Half a year in the blink of an eye!
I find it difficult to believe that I joined the Yukon Wildlife Preserve (YWP) almost exactly six months ago.
While I have been very fortunate in my career to have experienced a wide range of responsibilities, in a number of different countries and with some wonderful work teams – my tenure with the preserve has flown by in a blur of positive excitement, management changes and new challenges.
When I started in mid-December I was amazed at how well all the wildlife (or as I call them, critters) did at minus-35 degrees and with a 3-foot snow pack. Obviously it is no big deal when you are a dedicated northern species.
That also goes for our valued preserve members, whom I have witnessed skiing past our offices on a beautiful, sunny, minus-45 day. Obviously, we are all a very hearty bunch.
Early on in my tenure, I looked out my office window to see Maria Hallock, our resident veterinarian, feeding a bottle to Jessie the muskox.
You may remember Jessie as the little fellow born a couple of years ago who bonded with a mountain goat kid. Anyway, Jessie was not feeling well and Maria was providing him some electrolytes to help him along.
I thought this was very cool to watch, as Jessie is no longer a cute little calf; he is a pretty cute 300 lb youngster.
Maria asked if I would like to give him a bottle. How could I refuse? As a result of this, Randy Hallock took a great picture of me feeding Jessie a bottle.
I immediately emailed this photo to everyone I know working in Toronto, Vancouver and Los Angeles, or trapped in an office cubicle somewhere, asking them, “How is Friday afternoon at your office going?”
Needless to say, I received a plethora of very jealous responses.
Now, all of a sudden, it is springtime at the preserve. The roads and trails have dried out, the leaves are in full bloom, the critters love the new spring grass for grazing, school groups abound and the Holland America coaches are arriving five days a week for their 7:30 am guided tour.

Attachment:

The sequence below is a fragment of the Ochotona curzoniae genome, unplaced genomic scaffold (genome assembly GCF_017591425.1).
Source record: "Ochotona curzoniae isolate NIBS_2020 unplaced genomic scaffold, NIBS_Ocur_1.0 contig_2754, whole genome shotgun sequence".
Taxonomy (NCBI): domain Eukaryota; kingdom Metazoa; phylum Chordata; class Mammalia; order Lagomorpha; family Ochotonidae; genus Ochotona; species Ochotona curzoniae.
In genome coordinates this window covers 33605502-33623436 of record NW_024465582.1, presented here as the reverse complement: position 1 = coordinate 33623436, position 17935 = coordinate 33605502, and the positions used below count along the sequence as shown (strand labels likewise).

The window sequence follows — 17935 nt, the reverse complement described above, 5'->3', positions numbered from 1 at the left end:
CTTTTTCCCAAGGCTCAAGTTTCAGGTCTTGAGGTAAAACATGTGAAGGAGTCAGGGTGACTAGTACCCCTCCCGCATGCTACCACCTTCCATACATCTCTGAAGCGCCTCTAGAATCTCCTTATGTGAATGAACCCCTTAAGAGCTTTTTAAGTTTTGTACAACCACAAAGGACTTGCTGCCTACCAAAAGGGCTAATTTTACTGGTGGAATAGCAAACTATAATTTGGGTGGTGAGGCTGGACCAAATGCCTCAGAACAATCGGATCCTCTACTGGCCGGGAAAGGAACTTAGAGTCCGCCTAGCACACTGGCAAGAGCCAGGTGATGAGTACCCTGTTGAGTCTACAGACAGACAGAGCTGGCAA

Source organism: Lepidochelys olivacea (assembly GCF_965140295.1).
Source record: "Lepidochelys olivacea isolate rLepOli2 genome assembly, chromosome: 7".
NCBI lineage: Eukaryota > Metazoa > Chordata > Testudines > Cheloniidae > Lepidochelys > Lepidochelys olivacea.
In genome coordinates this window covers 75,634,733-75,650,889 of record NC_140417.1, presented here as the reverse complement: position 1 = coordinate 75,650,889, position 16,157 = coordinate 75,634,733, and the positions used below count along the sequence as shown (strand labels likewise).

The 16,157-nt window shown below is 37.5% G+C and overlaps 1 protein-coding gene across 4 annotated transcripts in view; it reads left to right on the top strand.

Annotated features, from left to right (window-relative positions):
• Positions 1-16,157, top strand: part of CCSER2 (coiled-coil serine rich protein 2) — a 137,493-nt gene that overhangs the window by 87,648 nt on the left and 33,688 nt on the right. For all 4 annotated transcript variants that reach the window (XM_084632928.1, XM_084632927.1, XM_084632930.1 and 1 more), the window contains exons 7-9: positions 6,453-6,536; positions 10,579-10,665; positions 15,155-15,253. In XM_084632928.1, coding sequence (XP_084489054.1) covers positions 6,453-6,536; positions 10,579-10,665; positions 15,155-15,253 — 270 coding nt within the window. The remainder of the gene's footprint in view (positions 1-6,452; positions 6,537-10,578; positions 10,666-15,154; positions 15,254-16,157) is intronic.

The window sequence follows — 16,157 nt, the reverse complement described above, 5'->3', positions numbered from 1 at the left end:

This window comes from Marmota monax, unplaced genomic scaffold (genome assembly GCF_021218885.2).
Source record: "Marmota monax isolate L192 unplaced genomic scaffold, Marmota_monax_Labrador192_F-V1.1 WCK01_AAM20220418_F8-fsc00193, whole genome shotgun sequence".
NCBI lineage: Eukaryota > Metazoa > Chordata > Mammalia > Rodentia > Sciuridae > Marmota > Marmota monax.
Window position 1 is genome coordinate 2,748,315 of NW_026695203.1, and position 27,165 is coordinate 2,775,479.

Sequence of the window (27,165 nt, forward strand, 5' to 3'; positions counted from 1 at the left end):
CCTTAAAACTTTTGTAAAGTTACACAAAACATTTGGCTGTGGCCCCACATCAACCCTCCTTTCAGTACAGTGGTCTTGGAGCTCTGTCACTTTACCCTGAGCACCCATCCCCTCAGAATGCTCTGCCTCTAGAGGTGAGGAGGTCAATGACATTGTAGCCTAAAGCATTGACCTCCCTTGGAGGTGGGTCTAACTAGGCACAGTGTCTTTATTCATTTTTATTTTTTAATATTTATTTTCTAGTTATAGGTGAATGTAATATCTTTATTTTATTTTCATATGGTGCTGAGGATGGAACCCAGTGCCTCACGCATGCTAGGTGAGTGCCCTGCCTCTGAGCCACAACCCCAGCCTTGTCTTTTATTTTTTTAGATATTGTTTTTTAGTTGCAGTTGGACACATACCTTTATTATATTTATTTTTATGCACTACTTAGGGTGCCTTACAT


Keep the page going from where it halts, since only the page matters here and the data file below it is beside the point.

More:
Now, those are committed visitors.
Oh yeah, it is also baby season!
So far this spring we are very pleased to announce the arrival of two stone sheep lambs, one dall lamb and one wood bison calf. While not positive, we may also soon enjoy the arrival of one or more mountain goat kids.
To say that all of our new arrivals are cute as buttons would be a major understatement! Everyone is doing very well and, in an effort to be extremely cautious about health concerns, we are bottle-feeding one stone lamb and the dall lamb. Keep a look out for these two little ones at the viewing enclosure near the main office.
One of our bull moose decided to return to the front pasture from our 250-acre northern (out of sight) wild area. It was a family reunion and he is now keeping his maternal grandmother, Millie, company.
I encourage everyone to head out to the preserve for a walk, bike or guided tour so that you can experience spring at the preserve and our new baby animals.
If you aren’t already a softie, you will be after witnessing the little lambs literally bouncing up, down and over rock outcroppings. They are obviously born to rock!
In a future article I will be introducing our brand new Wildlife Research and Rehabilitation Centre.
This is a state-of-the-art wildlife care facility designed to provide the Yukon Wildlife Preserve Operating Society the infrastructure required to offer the best possible health care for injured or orphaned animals – always with the goal to reintroduce every patient to its natural and wild habitat.
Someone once asked me why I would leave a more lucrative career as a private management consultant for the Wildlife Preserve?
My answer was simple – I genuinely wanted to get back working with a team of committed professionals (board members, management team and seasonal staff) who are focused, extremely passionate about what they do and committed to undertaking their tasks to the absolute best of their ability.
What can beat that?